My current life as an independent math and physics tutor had its roots in the toys of my youth. I was reminded of this by a story on CBC Radio One this morning when the host interviewed Ann Makosinski, who is now a Grade 12 student at Saint Michael’s University School (SMUS) here in Victoria.
Ann became well known in science-education circles after she won a top prize in Google’s 2013 science fair for her invention of a flashlight that is powered by the heat of a human hand. Her story has been told by The Huffington Post, BC Business, The Province and other news sources. Several videos, including some TEDx talks, about her and her invention can be found online.
is my favourite because of the electronics workbench scenes.
What I liked best about this morning’s CBC story were the parts where Ann said that her earliest toy had been a box of transistors, that she subsequently built some of her own toys with a hot-glue gun, and that now at 17 she is glad she does not have her own phone because of how distracting it would be.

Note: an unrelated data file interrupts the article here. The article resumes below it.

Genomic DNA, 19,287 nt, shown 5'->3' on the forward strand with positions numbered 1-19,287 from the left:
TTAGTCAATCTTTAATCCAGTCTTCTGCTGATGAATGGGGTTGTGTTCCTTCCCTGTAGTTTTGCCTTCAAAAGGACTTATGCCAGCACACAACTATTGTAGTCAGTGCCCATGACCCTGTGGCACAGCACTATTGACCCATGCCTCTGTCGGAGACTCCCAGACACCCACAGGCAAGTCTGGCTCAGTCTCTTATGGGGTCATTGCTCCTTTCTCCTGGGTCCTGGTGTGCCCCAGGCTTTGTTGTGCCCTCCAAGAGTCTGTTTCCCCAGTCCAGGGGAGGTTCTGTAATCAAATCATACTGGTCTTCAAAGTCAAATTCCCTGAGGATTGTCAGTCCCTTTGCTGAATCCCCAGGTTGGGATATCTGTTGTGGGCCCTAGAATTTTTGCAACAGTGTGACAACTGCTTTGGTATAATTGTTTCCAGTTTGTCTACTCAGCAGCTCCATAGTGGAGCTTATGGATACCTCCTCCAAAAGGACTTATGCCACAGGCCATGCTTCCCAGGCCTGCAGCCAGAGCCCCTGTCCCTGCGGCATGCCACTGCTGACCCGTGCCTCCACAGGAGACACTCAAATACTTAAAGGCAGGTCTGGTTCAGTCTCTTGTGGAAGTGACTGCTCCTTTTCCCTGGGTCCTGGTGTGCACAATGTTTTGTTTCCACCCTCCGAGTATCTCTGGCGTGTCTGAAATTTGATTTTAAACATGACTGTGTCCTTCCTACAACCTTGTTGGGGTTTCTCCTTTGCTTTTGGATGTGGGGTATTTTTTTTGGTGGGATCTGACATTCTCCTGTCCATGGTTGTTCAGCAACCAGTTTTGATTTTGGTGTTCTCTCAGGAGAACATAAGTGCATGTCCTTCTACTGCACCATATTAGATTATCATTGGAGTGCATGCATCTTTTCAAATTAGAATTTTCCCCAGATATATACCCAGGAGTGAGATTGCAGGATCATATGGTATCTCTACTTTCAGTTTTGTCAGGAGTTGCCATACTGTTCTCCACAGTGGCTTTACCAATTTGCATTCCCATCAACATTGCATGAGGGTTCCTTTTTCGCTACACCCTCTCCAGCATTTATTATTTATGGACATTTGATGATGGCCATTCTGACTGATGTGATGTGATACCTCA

Since Christmas has just passed, this reminded me of some DIY electronics kits I received as gifts when I was in my early teens.
This is the bottom of one of the first radios I ever built.
I used it earlier this month while tutoring one of my online physics students to show her what inductors can look like. Unfortunately, by current standards this would probably be regarded as a death-trap and many people would be horrified to find it in the hands of even an older teen.
This is the first piece of electronic test equipment I ever owned. I built it from a kit that my parents bought from Radio Shack. Back then the instrument was called a Volt-Ohm Meter (VOM) but these days it would be referred to as a multimeter.
Even though I now own newer and more sophisticated multimeters I still find myself using this one at least once a year.